Specialty cheesemakers face different challenges than Big Dairy

By Beth Newhart contact

- Last updated on GMT

Cheese is the largest single category of specialty food in the US and continues to grow. Pic: ©GettyImages/NatashaPhoto
Cheese is the largest single category of specialty food in the US and continues to grow. Pic: ©GettyImages/NatashaPhoto

Related tags: Cheese, Specialty cheese, Specialty food association, Super bowl

The American Cheese Society (ACS) has been monitoring the recent struggles facing the US dairy industry, including low milk prices and a record cheese surplus. But the non-profit trade organization sees a disconnect between Big Dairy and independent farmers.

The ACS represents farmstead, artisan and specialty cheesemakers throughout the Americas, as well as the vertical market of distributors and retailers. They have accumulated 2,400 members since forming in 1983 and want to be the leader in promoting and supporting American cheeses.

Recent reports of a record 1.4 billion pounds of cheese surplus​ sitting in US cold storage sparked talk in the dairy industry about causes, effects and solutions. But it’s not unusual​ to have excess cheese, particularly in times of low fluid milk prices and sales.

Overlapping cheese consumption

According to Nora Weiser, executive director of ACS, commodity producers make much of the large chunks of cheese seen in retail and supplied to restaurants. This is predominantly the cheese that builds up in surplus and that is facing low pricing and demand challenges.

Smaller, specialty cheesemakers are struggling with a different issue--not always being able to meet demand. Artisan cheese is primarily produced by hand in small batches using fewer mechanical processes than mass production.

The fluid milk pricing crisis hasn’t impacted ACS members in the same way as other big players. Farmstead cheesemakers locally producing goat’s milk brie, for example, aren’t running into surplus problems.

But Weiser still believes it can affect the specialty industry. With more cheese out in the market, or cheese that is drastically discounted, overall sales will be impacted. She recognizes that consumers who buy commodity cheese and those who buy specialty cheese are not mutually exclusive.

“The same consumer who purchases shredded mozzarella to make a pizza at home, also might purchase a selection of specialty cheeses for a dinner party. There’s a lot of overlap in how people consume cheese,”​ she told DairyReporter.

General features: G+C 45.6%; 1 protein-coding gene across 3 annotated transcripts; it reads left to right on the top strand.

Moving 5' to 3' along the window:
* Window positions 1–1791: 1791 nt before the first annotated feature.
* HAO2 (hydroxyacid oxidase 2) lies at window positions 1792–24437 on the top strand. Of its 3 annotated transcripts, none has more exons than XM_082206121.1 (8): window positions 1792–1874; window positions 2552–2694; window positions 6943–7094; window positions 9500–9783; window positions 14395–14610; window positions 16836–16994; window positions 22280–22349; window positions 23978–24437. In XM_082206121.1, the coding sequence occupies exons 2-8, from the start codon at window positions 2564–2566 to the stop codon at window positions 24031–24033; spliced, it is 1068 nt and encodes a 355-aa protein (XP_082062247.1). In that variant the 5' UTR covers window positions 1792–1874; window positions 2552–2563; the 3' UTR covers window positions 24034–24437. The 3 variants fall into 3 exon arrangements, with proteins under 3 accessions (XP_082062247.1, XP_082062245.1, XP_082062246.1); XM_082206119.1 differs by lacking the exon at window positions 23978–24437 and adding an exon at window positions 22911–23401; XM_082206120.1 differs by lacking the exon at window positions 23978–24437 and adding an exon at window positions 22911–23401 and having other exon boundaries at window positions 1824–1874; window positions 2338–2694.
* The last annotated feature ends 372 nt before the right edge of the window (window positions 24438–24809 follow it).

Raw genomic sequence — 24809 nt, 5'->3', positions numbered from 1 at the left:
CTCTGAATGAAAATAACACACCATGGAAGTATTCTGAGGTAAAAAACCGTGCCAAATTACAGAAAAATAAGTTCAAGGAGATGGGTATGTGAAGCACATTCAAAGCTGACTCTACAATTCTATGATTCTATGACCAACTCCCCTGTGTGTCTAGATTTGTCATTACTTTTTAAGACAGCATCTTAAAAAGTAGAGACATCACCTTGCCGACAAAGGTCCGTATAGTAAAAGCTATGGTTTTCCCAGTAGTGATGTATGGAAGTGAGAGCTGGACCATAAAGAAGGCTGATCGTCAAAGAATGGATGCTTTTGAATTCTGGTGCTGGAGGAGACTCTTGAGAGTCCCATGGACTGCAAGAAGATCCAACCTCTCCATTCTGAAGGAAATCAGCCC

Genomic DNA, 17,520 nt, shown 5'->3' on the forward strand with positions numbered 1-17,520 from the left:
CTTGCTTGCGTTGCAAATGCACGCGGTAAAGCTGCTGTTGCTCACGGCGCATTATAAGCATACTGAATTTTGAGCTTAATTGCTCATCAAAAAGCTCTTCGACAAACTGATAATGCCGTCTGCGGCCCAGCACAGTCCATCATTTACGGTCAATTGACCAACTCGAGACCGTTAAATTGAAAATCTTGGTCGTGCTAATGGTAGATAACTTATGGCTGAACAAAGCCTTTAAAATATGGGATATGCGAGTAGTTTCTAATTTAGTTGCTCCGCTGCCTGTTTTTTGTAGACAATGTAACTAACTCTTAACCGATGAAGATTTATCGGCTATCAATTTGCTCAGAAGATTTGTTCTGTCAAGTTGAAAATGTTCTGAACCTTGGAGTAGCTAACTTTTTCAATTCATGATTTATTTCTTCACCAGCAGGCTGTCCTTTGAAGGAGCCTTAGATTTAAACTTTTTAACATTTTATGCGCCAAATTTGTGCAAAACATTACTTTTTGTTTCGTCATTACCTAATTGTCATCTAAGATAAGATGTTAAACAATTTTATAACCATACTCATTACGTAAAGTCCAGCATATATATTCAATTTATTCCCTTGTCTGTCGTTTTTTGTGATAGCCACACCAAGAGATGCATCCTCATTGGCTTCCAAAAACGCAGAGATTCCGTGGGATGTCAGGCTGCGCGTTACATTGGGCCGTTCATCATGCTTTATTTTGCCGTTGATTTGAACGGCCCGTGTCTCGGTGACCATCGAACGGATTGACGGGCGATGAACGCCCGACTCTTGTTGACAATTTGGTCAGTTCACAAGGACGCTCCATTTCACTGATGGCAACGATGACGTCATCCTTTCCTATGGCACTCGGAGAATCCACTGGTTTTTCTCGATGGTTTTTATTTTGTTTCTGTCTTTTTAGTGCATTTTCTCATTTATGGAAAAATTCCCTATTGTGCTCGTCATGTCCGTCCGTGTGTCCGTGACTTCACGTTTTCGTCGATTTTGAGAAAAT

But cheese is the largest single category of specialty food in the US and it continues to grow. Young consumers in particular are looking for natural and locally-made products. They are moving away from processed cheeses and processed foods in general.

That has resulted in much of the dairy industry’s recent growth stemming from artisan, specialty cheese. Weiser finds it “interesting to see that there’s more demand in some areas but an excess in others.”

The ACS analyzed US cheesemakers in its annual survey and found that 92% of cheesemakers said maintaining profitability is a current area of concern. Profit margins are slimming, and 24% of cheesemakers reported annual gross revenues of less than $50,000 in 2017.

“It’s always difficult for small businesses to compete with big businesses, that’s just the nature of it. It’s not good or bad, it’s just different and difficult. A big box retailer can carry more options at a lower price than a specialty retailer, regardless of what they’re selling,”​ she said.

Promoting dairy representation 

Ahead of last weekend’s Super Bowl in the US, the Dairy Farmers of Wisconsin projected Americans would purchase 88m pounds of cheese leading up to the big day. It’s one of the largest ‘food holidays’, and the average annual cheese consumption in the US has more than tripled since 1970.

Large-commodity cheese always has a place at the Super Bowl snack table in popular dishes like pizza, nachos and dips, and smaller-scale dairy was represented as well this year. Cheese sales always spike around the time of the Super Bowl, but with the current state of the industry, big dairy was looking for a major push.  

Dairy Management Inc.(DMI) took advantage of the weekend’s advertising power by releasing a few 30-second commercials that appeared on Facebook. The spots further DMI’s Undeniably Dairy campaign, which was created “to grow trust in and relevancy of dairy.”

The ads use a football theme, with referees reviewing plays in a ‘dairy replay booth’​ that encourages real dairy consumption. Undeniably Dairy also produces articles featuring the stories of dairy farmers for its Dairy Good website​.

Specialty cheese snack brand Whisps opted to wait until the morning after the Super Bowl to drop its own dairy ad. The 15-second commercial promotes the baked cheese crisps as a solution for ‘guilt-free snacking.’

Jim Low, executive VP of marketing at Whisps, said "This clip is just the start of a media blitz. We'll be taking our message of guilt-free snacking across the Internet and inviting our fans to share their own moments. After all, people should be able to enjoy their snacks without feeling bad or confused by the ingredients.”

Related topics: Manufacturers

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